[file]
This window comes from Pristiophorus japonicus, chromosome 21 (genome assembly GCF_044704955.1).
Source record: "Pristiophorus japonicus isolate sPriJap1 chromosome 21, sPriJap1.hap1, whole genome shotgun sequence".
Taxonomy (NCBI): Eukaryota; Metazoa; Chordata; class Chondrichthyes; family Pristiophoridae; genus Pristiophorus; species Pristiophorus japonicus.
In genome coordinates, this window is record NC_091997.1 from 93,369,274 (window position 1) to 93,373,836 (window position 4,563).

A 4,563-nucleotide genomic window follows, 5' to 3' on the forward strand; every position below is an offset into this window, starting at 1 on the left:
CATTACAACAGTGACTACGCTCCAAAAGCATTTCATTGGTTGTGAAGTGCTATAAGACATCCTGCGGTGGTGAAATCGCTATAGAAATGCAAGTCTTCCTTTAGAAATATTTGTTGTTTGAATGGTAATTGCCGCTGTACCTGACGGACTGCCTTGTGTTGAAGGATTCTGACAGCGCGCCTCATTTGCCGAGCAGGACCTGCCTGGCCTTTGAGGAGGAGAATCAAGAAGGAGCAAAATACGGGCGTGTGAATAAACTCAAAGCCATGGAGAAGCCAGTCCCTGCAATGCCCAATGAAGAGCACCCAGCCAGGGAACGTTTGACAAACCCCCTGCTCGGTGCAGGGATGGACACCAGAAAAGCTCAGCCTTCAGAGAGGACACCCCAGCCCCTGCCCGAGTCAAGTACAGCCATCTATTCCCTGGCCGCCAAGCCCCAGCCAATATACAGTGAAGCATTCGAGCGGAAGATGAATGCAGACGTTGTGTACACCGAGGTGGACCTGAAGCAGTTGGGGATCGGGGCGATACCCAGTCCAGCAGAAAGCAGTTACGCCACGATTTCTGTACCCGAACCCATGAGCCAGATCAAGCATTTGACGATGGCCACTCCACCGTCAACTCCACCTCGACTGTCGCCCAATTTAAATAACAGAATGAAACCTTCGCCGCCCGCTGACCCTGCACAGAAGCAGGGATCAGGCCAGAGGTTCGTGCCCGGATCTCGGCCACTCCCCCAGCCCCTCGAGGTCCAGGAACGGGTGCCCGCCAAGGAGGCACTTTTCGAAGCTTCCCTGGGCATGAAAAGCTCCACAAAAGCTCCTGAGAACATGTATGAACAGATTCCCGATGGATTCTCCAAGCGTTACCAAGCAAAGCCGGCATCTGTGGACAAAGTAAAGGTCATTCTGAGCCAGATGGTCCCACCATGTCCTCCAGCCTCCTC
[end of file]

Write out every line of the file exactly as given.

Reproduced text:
This window comes from Pristiophorus japonicus, chromosome 21 (genome assembly GCF_044704955.1).
Source record: "Pristiophorus japonicus isolate sPriJap1 chromosome 21, sPriJap1.hap1, whole genome shotgun sequence".
Taxonomy (NCBI): Eukaryota; Metazoa; Chordata; class Chondrichthyes; family Pristiophoridae; genus Pristiophorus; species Pristiophorus japonicus.
In genome coordinates, this window is record NC_091997.1 from 93,369,274 (window position 1) to 93,373,836 (window position 4,563).

A 4,563-nucleotide genomic window follows, 5' to 3' on the forward strand; every position below is an offset into this window, starting at 1 on the left:
CATTACAACAGTGACTACGCTCCAAAAGCATTTCATTGGTTGTGAAGTGCTATAAGACATCCTGCGGTGGTGAAATCGCTATAGAAATGCAAGTCTTCCTTTAGAAATATTTGTTGTTTGAATGGTAATTGCCGCTGTACCTGACGGACTGCCTTGTGTTGAAGGATTCTGACAGCGCGCCTCATTTGCCGAGCAGGACCTGCCTGGCCTTTGAGGAGGAGAATCAAGAAGGAGCAAAATACGGGCGTGTGAATAAACTCAAAGCCATGGAGAAGCCAGTCCCTGCAATGCCCAATGAAGAGCACCCAGCCAGGGAACGTTTGACAAACCCCCTGCTCGGTGCAGGGATGGACACCAGAAAAGCTCAGCCTTCAGAGAGGACACCCCAGCCCCTGCCCGAGTCAAGTACAGCCATCTATTCCCTGGCCGCCAAGCCCCAGCCAATATACAGTGAAGCATTCGAGCGGAAGATGAATGCAGACGTTGTGTACACCGAGGTGGACCTGAAGCAGTTGGGGATCGGGGCGATACCCAGTCCAGCAGAAAGCAGTTACGCCACGATTTCTGTACCCGAACCCATGAGCCAGATCAAGCATTTGACGATGGCCACTCCACCGTCAACTCCACCTCGACTGTCGCCCAATTTAAATAACAGAATGAAACCTTCGCCGCCCGCTGACCCTGCACAGAAGCAGGGATCAGGCCAGAGGTTCGTGCCCGGATCTCGGCCACTCCCCCAGCCCCTCGAGGTCCAGGAACGGGTGCCCGCCAAGGAGGCACTTTTCGAAGCTTCCCTGGGCATGAAAAGCTCCACAAAAGCTCCTGAGAACATGTATGAACAGATTCCCGATGGATTCTCCAAGCGTTACCAAGCAAAGCCGGCATCTGTGGACAAAGTAAAGGTCATTCTGAGCCAGATGGTCCCACCATGTCCTCCAGCCTCCTC